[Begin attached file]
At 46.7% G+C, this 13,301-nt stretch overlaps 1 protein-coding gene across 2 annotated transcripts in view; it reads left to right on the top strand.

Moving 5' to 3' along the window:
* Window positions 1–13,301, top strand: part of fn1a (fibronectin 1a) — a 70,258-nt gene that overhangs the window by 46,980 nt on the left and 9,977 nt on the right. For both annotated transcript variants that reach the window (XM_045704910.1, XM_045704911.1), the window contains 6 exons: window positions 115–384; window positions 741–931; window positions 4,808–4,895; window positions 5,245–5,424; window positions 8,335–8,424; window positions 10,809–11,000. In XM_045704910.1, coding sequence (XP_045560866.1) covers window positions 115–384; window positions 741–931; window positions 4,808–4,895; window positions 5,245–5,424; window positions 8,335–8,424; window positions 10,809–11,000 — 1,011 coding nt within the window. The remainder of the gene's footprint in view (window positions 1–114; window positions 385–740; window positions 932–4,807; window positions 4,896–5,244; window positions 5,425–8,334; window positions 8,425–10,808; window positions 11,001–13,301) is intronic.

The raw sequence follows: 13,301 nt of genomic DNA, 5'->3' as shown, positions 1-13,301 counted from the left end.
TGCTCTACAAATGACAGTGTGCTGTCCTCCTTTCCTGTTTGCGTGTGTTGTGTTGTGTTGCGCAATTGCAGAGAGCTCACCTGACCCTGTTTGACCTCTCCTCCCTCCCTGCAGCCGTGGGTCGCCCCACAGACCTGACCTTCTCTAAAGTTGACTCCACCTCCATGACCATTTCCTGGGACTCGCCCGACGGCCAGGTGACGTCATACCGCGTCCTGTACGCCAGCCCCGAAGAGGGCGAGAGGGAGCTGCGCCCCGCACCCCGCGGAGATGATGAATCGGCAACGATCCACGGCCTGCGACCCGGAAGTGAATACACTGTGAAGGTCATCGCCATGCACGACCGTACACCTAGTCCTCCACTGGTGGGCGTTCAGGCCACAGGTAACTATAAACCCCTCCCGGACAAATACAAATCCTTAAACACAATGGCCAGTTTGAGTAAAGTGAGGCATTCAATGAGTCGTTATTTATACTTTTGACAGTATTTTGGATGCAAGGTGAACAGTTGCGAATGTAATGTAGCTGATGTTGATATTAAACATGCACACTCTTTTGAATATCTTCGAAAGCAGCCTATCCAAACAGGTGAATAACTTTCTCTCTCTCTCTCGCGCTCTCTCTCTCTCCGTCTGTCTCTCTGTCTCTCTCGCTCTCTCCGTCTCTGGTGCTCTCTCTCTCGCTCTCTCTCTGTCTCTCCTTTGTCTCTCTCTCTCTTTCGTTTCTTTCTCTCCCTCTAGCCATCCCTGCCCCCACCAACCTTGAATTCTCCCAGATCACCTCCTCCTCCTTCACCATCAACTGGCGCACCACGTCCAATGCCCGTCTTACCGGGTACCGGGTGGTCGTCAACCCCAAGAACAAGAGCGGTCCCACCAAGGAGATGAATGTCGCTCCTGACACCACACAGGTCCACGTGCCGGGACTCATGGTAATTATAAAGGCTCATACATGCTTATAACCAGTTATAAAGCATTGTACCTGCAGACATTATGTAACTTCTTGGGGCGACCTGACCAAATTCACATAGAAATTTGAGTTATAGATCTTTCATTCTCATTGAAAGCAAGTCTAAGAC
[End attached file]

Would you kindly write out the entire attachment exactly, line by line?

At 46.7% G+C, this 13,301-nt stretch overlaps 1 protein-coding gene across 2 annotated transcripts in view; it reads left to right on the top strand.

Moving 5' to 3' along the window:
* Window positions 1–13,301, top strand: part of fn1a (fibronectin 1a) — a 70,258-nt gene that overhangs the window by 46,980 nt on the left and 9,977 nt on the right. For both annotated transcript variants that reach the window (XM_045704910.1, XM_045704911.1), the window contains 6 exons: window positions 115–384; window positions 741–931; window positions 4,808–4,895; window positions 5,245–5,424; window positions 8,335–8,424; window positions 10,809–11,000. In XM_045704910.1, coding sequence (XP_045560866.1) covers window positions 115–384; window positions 741–931; window positions 4,808–4,895; window positions 5,245–5,424; window positions 8,335–8,424; window positions 10,809–11,000 — 1,011 coding nt within the window. The remainder of the gene's footprint in view (window positions 1–114; window positions 385–740; window positions 932–4,807; window positions 4,896–5,244; window positions 5,425–8,334; window positions 8,425–10,808; window positions 11,001–13,301) is intronic.

The raw sequence follows: 13,301 nt of genomic DNA, 5'->3' as shown, positions 1-13,301 counted from the left end.
TGCTCTACAAATGACAGTGTGCTGTCCTCCTTTCCTGTTTGCGTGTGTTGTGTTGTGTTGCGCAATTGCAGAGAGCTCACCTGACCCTGTTTGACCTCTCCTCCCTCCCTGCAGCCGTGGGTCGCCCCACAGACCTGACCTTCTCTAAAGTTGACTCCACCTCCATGACCATTTCCTGGGACTCGCCCGACGGCCAGGTGACGTCATACCGCGTCCTGTACGCCAGCCCCGAAGAGGGCGAGAGGGAGCTGCGCCCCGCACCCCGCGGAGATGATGAATCGGCAACGATCCACGGCCTGCGACCCGGAAGTGAATACACTGTGAAGGTCATCGCCATGCACGACCGTACACCTAGTCCTCCACTGGTGGGCGTTCAGGCCACAGGTAACTATAAACCCCTCCCGGACAAATACAAATCCTTAAACACAATGGCCAGTTTGAGTAAAGTGAGGCATTCAATGAGTCGTTATTTATACTTTTGACAGTATTTTGGATGCAAGGTGAACAGTTGCGAATGTAATGTAGCTGATGTTGATATTAAACATGCACACTCTTTTGAATATCTTCGAAAGCAGCCTATCCAAACAGGTGAATAACTTTCTCTCTCTCTCTCGCGCTCTCTCTCTCTCCGTCTGTCTCTCTGTCTCTCTCGCTCTCTCCGTCTCTGGTGCTCTCTCTCTCGCTCTCTCTCTGTCTCTCCTTTGTCTCTCTCTCTCTTTCGTTTCTTTCTCTCCCTCTAGCCATCCCTGCCCCCACCAACCTTGAATTCTCCCAGATCACCTCCTCCTCCTTCACCATCAACTGGCGCACCACGTCCAATGCCCGTCTTACCGGGTACCGGGTGGTCGTCAACCCCAAGAACAAGAGCGGTCCCACCAAGGAGATGAATGTCGCTCCTGACACCACACAGGTCCACGTGCCGGGACTCATGGTAATTATAAAGGCTCATACATGCTTATAACCAGTTATAAAGCATTGTACCTGCAGACATTATGTAACTTCTTGGGGCGACCTGACCAAATTCACATAGAAATTTGAGTTATAGATCTTTCATTCTCATTGAAAGCAAGTCTAAGAC